Artists solve problems of scarcity all the time, and we seem to thrive in this kind of environment, and I don't mean with the starving artist kind of psyche. Recently, I had the chance to talk with Jeanne Davant, Reporter for the Colorado Springs Business Journal about affordable studio space for artists, specifically, about ArtSpace, a unique project that soon will be taking shape in Downtown Colorado Springs, says Jeanne.
"Painter, author and teacher Jana L. Bussanich shares the space at 218 W. Colorado Ave. with artist Chris Alvarez, three other artists from the Bridge Gallery, Purple Mountain Coffee Roasters and the GROOVY Print Shop.
“We share common events,” Bussanich said. “On First Fridays, the whole building is open, and we cross promote each other. It’s like being in a big house together.”
Bussanich, who owns Jana L. Bussanich Art and the Yellow Couch Gallery out of the building, lives within a bike ride of her studio and gallery.
Bussanich has been there for three and a half years, but she isn’t sure how much longer this ideal arrangement will last.
“The tract of land we’re on — all that’s going to go away eventually,” she said. “As we see the construction and the changes Downtown, we’ve all been talking about what’s coming in the next year and a half to two years. There is a lack of affordable space in what might be considered the Downtown core. None of us are looking [yet] but it seems obvious that we would have to move further out of the Downtown core when the time comes.”
Bussanich has been in business long enough that she is secure in her living and working arrangements.
But she knows artists who are just starting out are faced with a shortage of affordable living and studio spaces and might not have a network of people to partner with for living and working arrangements." (Read more)
As expected, in the days after the interview goes to press, I'm still mulling over thoughts prompted by Jeanne's questions, and the recent surveyors spotted shooting property lines on the plot of land bordered by Bijou Street to the north, Colorado Avenue. Bridge to the south, I-25 and Fountain Creek to the west, and the Union Pacific railroad lines to the east, where my studio and gallery are located.
This tract of land is Part IV of the city's Urban Renewal Plan, to reduce, eliminate and prevent the spread of qualifying conditions within the Urban Renewal Area and to stimulate the growth and development of the Southwest Downtown Area. In particular, the Urban Renewal Plan is intended to promote local objectives with respect to appropriate land uses, improved traffic, public transportation, public utilities, and other public improvements. Specifically, the purpose of the Plan is to create an urban neighborhood which leverages the community’s investment in America the Beautiful Park and creates linkages to the downtown core and which is in accordance with the Downtown Action Plan and the Imagine Downtown Plan. (Read more)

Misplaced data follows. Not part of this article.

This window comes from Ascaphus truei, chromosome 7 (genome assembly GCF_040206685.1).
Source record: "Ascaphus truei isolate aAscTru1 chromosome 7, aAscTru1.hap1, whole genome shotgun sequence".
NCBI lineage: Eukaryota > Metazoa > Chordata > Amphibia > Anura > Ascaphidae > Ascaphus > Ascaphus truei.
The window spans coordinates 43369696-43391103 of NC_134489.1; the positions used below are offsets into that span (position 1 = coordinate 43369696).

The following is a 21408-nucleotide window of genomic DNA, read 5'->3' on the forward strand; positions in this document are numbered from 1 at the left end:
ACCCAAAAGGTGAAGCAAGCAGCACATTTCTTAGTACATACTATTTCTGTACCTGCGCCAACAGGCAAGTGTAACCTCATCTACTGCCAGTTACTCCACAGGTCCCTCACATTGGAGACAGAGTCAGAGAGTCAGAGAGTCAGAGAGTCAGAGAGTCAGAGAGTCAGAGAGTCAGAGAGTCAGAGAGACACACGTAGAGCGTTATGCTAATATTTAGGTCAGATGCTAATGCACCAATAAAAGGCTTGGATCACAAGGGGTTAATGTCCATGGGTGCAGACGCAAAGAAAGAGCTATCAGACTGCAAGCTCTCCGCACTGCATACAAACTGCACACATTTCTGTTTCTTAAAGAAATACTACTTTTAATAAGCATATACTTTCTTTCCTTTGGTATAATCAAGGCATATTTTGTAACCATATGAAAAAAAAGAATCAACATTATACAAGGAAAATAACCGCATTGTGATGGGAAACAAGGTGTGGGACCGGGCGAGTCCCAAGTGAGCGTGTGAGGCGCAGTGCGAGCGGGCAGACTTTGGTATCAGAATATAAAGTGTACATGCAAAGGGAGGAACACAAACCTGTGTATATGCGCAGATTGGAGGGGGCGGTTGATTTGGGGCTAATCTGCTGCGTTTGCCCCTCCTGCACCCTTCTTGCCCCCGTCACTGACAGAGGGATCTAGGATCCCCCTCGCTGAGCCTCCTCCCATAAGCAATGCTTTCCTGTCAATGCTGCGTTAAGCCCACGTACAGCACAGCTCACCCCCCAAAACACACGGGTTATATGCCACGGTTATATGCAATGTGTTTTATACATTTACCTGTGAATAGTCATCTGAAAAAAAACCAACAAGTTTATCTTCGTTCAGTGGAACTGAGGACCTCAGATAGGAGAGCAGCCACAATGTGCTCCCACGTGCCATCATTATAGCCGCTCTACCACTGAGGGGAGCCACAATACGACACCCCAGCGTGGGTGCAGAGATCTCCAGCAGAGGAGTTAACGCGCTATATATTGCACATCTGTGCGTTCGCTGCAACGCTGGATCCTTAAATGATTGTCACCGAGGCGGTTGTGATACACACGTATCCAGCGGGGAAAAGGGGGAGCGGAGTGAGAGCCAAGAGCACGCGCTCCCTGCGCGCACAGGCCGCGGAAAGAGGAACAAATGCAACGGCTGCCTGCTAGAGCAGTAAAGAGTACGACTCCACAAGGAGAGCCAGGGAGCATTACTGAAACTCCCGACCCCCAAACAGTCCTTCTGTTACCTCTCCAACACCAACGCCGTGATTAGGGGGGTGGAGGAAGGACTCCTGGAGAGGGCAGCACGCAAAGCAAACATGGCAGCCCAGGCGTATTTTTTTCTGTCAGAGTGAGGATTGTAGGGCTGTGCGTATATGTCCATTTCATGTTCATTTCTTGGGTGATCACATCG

I see the space I'm in as an opportunity to practice creative problem-solving, which is an essential skill needed for all the other things I create. Being closed by the pandemic meant I could re-envision my unusable classroom space as the new Yellow Couch Gallery and my studio as the new Yellow Couch Classroom online. I painted the walls and began staging the area for an opening (the first was July 2022) while venturing into the virtual space to create another realm for my work. In the process, the author inside came out, and I self-published my first book Watercolor Technique and Color Theory Essentials: Cultivate an Art Practice that Works for You and Your Art.
My space is a theatre set to me (coming from a set design and construction background in the theater). It's okay that it's temporary, though it would be ideal to have a couple more years there before solving for an art space again.
Yes, it's a challenge to find affordable space as a creative, And it's an opportunity to externalize and practice the internal reality of being a maker, looking for the most unique and unusual space that feels congruent with the artist on the inside.
The artistry of living a creative life is the same elements in good art –composition, design, light and dark, warm and cool, rough and smooth, color, contrast, texture, movement, the sensitivity of the line, and more. The process is for the artist, and the result is for others (the part most people identify as the art). For me, and those with whom I work closely there is little separation between the internal and external realities of knowing who we are and how we move in the world.
- Gentrify, to breathe new life into; recreate; regenerate –good words to ponder.
Developer Chuck Murphy tells me he came to the feed store and barn along the river as a boy, now my gallery and studio space. Retired firefighter and Colorado Springs native Patrick H. frequented the feed store and barn throughout his childhood, and it was one of his favorite places to spend time. Acquaintance and fellow creative Robyn B. tells me she spent hours in the seed and feed store (218 W. Colorado Ave.) with her grandfather and an aunt, who later was the first in a long line of artists to occupy what became known as the Arts Depot District, made an island, cut-off from pedestrian and car traffic by the Colorado Ave. bridge.
Sometimes I think, what if we could revitalize the area and bring back the seed and feed store, baby chicks in the springtime, a barn full of sweet-smelling hay; alas, where is the money in that idea? But then I think about riding bikes with my four grandkids in Littleton, along the Platte to Hudson Gardens, and I wonder what's possible for 218, down by the river, under the bridge, and beside the tracks.